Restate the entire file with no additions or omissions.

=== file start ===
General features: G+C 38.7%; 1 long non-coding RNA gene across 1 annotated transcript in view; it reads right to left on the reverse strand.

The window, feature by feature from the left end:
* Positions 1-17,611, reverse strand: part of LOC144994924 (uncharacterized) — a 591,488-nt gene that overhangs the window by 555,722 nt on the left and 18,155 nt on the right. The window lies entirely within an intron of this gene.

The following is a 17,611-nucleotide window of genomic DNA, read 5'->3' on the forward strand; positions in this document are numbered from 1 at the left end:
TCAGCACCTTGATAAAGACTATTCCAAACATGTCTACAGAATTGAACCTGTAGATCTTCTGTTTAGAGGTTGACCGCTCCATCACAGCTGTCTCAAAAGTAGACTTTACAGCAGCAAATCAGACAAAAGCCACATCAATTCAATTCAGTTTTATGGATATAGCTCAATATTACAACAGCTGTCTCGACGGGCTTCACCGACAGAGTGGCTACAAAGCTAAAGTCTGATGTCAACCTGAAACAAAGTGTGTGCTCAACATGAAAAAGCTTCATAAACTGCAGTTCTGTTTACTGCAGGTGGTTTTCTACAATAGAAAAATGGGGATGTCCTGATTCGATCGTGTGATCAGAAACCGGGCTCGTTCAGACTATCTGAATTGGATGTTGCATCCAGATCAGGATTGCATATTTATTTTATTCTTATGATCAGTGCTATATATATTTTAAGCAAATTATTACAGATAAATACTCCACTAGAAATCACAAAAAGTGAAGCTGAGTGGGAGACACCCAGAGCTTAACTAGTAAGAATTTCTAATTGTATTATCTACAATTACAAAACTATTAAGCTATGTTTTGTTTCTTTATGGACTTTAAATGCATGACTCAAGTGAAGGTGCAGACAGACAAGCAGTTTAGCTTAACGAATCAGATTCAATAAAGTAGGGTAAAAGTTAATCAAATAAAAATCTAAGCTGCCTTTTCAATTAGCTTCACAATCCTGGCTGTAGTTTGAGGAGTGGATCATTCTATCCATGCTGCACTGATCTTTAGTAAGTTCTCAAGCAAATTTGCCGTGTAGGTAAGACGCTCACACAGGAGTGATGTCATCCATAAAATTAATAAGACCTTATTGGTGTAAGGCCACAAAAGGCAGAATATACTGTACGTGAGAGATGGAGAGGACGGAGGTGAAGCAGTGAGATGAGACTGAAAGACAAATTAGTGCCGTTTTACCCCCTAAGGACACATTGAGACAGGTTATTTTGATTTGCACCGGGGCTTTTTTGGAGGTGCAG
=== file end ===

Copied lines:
General features: G+C 38.7%; 1 long non-coding RNA gene across 1 annotated transcript in view; it reads right to left on the reverse strand.

The window, feature by feature from the left end:
* Positions 1-17,611, reverse strand: part of LOC144994924 (uncharacterized) — a 591,488-nt gene that overhangs the window by 555,722 nt on the left and 18,155 nt on the right. The window lies entirely within an intron of this gene.

The following is a 17,611-nucleotide window of genomic DNA, read 5'->3' on the forward strand; positions in this document are numbered from 1 at the left end:
TCAGCACCTTGATAAAGACTATTCCAAACATGTCTACAGAATTGAACCTGTAGATCTTCTGTTTAGAGGTTGACCGCTCCATCACAGCTGTCTCAAAAGTAGACTTTACAGCAGCAAATCAGACAAAAGCCACATCAATTCAATTCAGTTTTATGGATATAGCTCAATATTACAACAGCTGTCTCGACGGGCTTCACCGACAGAGTGGCTACAAAGCTAAAGTCTGATGTCAACCTGAAACAAAGTGTGTGCTCAACATGAAAAAGCTTCATAAACTGCAGTTCTGTTTACTGCAGGTGGTTTTCTACAATAGAAAAATGGGGATGTCCTGATTCGATCGTGTGATCAGAAACCGGGCTCGTTCAGACTATCTGAATTGGATGTTGCATCCAGATCAGGATTGCATATTTATTTTATTCTTATGATCAGTGCTATATATATTTTAAGCAAATTATTACAGATAAATACTCCACTAGAAATCACAAAAAGTGAAGCTGAGTGGGAGACACCCAGAGCTTAACTAGTAAGAATTTCTAATTGTATTATCTACAATTACAAAACTATTAAGCTATGTTTTGTTTCTTTATGGACTTTAAATGCATGACTCAAGTGAAGGTGCAGACAGACAAGCAGTTTAGCTTAACGAATCAGATTCAATAAAGTAGGGTAAAAGTTAATCAAATAAAAATCTAAGCTGCCTTTTCAATTAGCTTCACAATCCTGGCTGTAGTTTGAGGAGTGGATCATTCTATCCATGCTGCACTGATCTTTAGTAAGTTCTCAAGCAAATTTGCCGTGTAGGTAAGACGCTCACACAGGAGTGATGTCATCCATAAAATTAATAAGACCTTATTGGTGTAAGGCCACAAAAGGCAGAATATACTGTACGTGAGAGATGGAGAGGACGGAGGTGAAGCAGTGAGATGAGACTGAAAGACAAATTAGTGCCGTTTTACCCCCTAAGGACACATTGAGACAGGTTATTTTGATTTGCACCGGGGCTTTTTTGGAGGTGCAG